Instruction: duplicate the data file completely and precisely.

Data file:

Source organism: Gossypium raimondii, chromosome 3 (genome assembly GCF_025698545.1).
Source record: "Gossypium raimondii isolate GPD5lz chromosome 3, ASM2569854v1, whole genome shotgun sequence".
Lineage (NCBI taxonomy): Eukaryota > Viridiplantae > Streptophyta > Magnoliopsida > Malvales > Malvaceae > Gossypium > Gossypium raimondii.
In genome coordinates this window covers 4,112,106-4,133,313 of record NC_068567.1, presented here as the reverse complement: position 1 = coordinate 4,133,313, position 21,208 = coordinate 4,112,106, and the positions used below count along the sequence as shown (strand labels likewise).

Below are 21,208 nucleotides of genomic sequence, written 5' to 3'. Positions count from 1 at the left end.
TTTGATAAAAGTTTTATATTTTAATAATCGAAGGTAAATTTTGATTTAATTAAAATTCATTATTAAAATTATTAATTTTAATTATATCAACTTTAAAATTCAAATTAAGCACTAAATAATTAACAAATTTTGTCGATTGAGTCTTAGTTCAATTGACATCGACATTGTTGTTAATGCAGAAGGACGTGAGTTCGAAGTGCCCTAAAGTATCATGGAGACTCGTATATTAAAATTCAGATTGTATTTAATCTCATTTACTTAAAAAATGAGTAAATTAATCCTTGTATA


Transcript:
Source organism: Gossypium raimondii, chromosome 3 (genome assembly GCF_025698545.1).
Source record: "Gossypium raimondii isolate GPD5lz chromosome 3, ASM2569854v1, whole genome shotgun sequence".
Lineage (NCBI taxonomy): Eukaryota > Viridiplantae > Streptophyta > Magnoliopsida > Malvales > Malvaceae > Gossypium > Gossypium raimondii.
In genome coordinates this window covers 4,112,106-4,133,313 of record NC_068567.1, presented here as the reverse complement: position 1 = coordinate 4,133,313, position 21,208 = coordinate 4,112,106, and the positions used below count along the sequence as shown (strand labels likewise).

Below are 21,208 nucleotides of genomic sequence, written 5' to 3'. Positions count from 1 at the left end.
TTTGATAAAAGTTTTATATTTTAATAATCGAAGGTAAATTTTGATTTAATTAAAATTCATTATTAAAATTATTAATTTTAATTATATCAACTTTAAAATTCAAATTAAGCACTAAATAATTAACAAATTTTGTCGATTGAGTCTTAGTTCAATTGACATCGACATTGTTGTTAATGCAGAAGGACGTGAGTTCGAAGTGCCCTAAAGTATCATGGAGACTCGTATATTAAAATTCAGATTGTATTTAATCTCATTTACTTAAAAAATGAGTAAATTAATCCTTGTATA